Book Review: The Infinite Merit of Christ, by Craig Biehl
The rich and prolific theological legacy of Jonathan Edwards is one of modern American Christianity's greatest treasures, and interest in the great eighteenth century scholar and pastor is currently quite high. It is no surprise, then, that theologians of all persuasions have attempted to use Edwards to support their own points of view. What Augustine was to the sixteenth century doctrinal conflicts, Edwards has largely become to present day theological battles â€“ everyone wants him on their side, and so all are quick to wrest bits and pieces of his vast output to the service of their own agendas. He has been touted as an inclusivist, essentially a Catholic, and a proto-neo-orthodox, among other things. But what did Edwards actually teach, what was the real heart of his theology? In The Infinite Merit of Christ, Craig Biehl has undertaken to let Edwards speak for himself on a topic that colors everything else in his theology; and the admirably-researched product is sure to lend a lot of sanity and clarity to the muddled state of modern Edwards scholarship.
Biehl's study is most notable for its well-accomplished purpose of letting Edwards speak for himself. After a brief introduction, in which he provides a quick survey of contemporary interpretations of Edwards, Biehl compiles an enormous thematic compendium of Edwards own teachings on the specific topic of the merits of Christ's perfect obedience, as it relates to his over-arching theology of the atonement. The well-structured discussion, with literally hundreds of quotations from Edwards, is highly enlightening. The picture that emerges is of a theologian to whom nothing is more central than the eternal trinitarian conception, voluntary undertaking, and perfect accomplishment of the covenant of redemption. And central to this covenant is the flawless obedience of Christ in his infinitely propitiatory and meritorious working out of his Father's will.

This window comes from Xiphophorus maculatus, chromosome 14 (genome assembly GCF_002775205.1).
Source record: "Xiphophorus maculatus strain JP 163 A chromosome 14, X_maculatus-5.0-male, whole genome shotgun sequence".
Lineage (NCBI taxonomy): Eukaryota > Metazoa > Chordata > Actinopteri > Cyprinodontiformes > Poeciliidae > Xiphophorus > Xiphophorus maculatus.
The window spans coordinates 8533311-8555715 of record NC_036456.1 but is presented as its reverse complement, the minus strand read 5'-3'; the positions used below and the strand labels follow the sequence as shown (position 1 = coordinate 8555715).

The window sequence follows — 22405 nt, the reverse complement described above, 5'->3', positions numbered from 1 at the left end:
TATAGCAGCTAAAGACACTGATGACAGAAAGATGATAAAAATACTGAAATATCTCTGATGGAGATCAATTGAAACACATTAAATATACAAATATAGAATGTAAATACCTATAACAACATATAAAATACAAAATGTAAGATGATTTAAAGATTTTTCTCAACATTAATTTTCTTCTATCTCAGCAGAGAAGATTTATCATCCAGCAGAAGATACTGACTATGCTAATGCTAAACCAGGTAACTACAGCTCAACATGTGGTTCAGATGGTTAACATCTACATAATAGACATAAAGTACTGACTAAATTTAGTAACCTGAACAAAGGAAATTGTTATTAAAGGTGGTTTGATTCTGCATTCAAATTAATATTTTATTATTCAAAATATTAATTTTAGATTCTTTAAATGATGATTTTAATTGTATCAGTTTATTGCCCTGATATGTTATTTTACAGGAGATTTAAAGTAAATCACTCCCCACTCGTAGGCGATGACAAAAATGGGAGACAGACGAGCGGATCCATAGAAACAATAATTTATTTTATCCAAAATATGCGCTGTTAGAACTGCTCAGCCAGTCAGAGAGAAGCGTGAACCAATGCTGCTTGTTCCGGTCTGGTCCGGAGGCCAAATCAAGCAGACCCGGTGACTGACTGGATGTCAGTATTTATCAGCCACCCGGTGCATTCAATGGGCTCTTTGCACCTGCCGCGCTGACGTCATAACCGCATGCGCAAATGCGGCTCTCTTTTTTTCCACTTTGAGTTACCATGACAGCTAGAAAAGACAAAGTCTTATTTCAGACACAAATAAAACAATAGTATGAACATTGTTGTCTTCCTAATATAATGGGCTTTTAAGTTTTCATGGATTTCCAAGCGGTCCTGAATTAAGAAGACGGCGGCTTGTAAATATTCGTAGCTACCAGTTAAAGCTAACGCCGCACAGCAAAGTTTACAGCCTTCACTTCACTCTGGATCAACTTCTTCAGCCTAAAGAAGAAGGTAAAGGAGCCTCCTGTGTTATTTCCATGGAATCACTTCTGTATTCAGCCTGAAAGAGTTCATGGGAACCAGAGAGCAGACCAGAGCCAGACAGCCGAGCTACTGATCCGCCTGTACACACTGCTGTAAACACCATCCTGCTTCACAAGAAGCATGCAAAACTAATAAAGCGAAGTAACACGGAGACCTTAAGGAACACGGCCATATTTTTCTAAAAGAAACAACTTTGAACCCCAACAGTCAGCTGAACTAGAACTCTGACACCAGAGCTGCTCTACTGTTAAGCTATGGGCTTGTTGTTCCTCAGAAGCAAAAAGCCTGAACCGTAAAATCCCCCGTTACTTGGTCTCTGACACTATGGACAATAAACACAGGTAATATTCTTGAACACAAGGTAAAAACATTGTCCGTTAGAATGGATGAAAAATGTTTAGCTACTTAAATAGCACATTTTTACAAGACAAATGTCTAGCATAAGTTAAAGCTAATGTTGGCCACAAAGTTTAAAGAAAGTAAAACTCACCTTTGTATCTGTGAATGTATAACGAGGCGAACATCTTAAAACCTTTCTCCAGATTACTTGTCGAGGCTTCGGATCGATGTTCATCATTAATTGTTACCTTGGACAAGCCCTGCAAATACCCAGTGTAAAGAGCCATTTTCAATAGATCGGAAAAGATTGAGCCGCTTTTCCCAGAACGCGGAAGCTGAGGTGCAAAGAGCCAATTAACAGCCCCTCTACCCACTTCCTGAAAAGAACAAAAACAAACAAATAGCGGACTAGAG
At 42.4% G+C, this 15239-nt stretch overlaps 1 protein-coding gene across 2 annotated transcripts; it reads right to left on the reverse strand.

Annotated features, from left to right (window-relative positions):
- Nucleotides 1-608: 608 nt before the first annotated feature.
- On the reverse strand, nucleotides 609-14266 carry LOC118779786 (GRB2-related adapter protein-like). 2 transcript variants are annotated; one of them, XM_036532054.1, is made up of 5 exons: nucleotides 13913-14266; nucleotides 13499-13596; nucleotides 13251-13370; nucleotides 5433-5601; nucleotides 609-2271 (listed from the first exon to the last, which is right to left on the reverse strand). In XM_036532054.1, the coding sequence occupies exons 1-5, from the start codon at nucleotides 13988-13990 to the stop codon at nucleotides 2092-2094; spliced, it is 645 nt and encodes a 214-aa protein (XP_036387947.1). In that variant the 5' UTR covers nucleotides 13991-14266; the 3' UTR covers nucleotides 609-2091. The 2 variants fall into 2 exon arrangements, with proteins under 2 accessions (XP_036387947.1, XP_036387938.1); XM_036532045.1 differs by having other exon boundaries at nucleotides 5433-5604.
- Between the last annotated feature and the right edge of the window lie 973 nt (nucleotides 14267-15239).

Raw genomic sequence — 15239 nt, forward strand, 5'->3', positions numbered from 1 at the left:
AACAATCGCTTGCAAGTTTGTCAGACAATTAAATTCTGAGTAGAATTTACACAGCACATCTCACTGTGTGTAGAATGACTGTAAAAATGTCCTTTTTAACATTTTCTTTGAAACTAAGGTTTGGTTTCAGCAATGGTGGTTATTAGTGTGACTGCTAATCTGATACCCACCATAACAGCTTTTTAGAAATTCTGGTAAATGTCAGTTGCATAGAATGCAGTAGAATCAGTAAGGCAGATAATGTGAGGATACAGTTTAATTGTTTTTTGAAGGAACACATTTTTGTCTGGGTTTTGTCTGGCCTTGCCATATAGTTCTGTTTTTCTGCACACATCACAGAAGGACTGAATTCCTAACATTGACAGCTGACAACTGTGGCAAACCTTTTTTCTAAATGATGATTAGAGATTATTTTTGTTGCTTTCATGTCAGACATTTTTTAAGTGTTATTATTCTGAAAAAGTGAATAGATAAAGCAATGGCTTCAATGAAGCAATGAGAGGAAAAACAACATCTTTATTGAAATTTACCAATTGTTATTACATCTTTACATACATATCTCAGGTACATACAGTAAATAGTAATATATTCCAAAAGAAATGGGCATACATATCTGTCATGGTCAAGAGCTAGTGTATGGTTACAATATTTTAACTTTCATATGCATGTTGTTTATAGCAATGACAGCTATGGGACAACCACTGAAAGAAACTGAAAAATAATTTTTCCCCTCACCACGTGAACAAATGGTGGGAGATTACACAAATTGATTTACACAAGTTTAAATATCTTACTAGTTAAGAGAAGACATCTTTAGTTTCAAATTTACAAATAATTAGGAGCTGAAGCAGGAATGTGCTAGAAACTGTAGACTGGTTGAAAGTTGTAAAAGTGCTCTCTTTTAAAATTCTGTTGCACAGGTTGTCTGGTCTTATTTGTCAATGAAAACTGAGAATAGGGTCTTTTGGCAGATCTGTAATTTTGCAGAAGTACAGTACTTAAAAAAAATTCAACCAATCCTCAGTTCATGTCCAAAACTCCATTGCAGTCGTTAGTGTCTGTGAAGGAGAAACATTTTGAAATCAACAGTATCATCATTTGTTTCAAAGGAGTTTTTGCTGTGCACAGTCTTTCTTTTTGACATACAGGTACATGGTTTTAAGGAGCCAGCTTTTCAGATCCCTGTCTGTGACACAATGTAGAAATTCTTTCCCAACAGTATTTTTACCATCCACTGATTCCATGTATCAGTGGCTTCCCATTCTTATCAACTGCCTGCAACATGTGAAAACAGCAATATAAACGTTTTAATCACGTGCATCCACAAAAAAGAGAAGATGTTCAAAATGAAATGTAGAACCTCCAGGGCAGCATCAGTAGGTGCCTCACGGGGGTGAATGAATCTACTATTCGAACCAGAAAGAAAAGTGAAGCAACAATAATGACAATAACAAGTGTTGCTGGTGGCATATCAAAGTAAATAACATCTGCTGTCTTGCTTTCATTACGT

By the end of his work, Biehl has not only managed to place Edwards convincingly within the parameters of traditional Reformed orthodoxy, he has also set forth a very compelling case for traditional covenant theology, and the historic Protestant teaching on the imputation of Christ's perfect obedience for justification. This book will be of immense value, not just for setting the record straight on Edwards himself, but likewise for laying out a clear scriptural defense of the Reformed doctrine of justification.
In the conclusion of the book, Biehl restates his thesis, which he has by that time inarguably demonstrated: â€œThe center of Jonathan Edwards' theology is the person and meritorious work of Christ in redeeming sinners, in perfect and free obedience to God's unalterable rule of righteousness, in the accomplishment of the ultimate Trinitarian purpose of the display and communication of God's glory. Such is both the foundation and unifying thread throughout his writingsâ€ (page 249).
I highly recommend this book to Edwards scholars; but not to them alone. For anyone engaged in the modern debate on justification or covenant theology, this will likewise be an invaluable resource. Few theologians (if any!) have as hot a passion or as brilliant a mind for the systematic unpacking and reveling in the broad scriptural testimony of the person and work of Christ as Edwards had; and this book displays Edwards at his best and most central. It is a feast for both the mind and the soul.
Available at Monergism Books.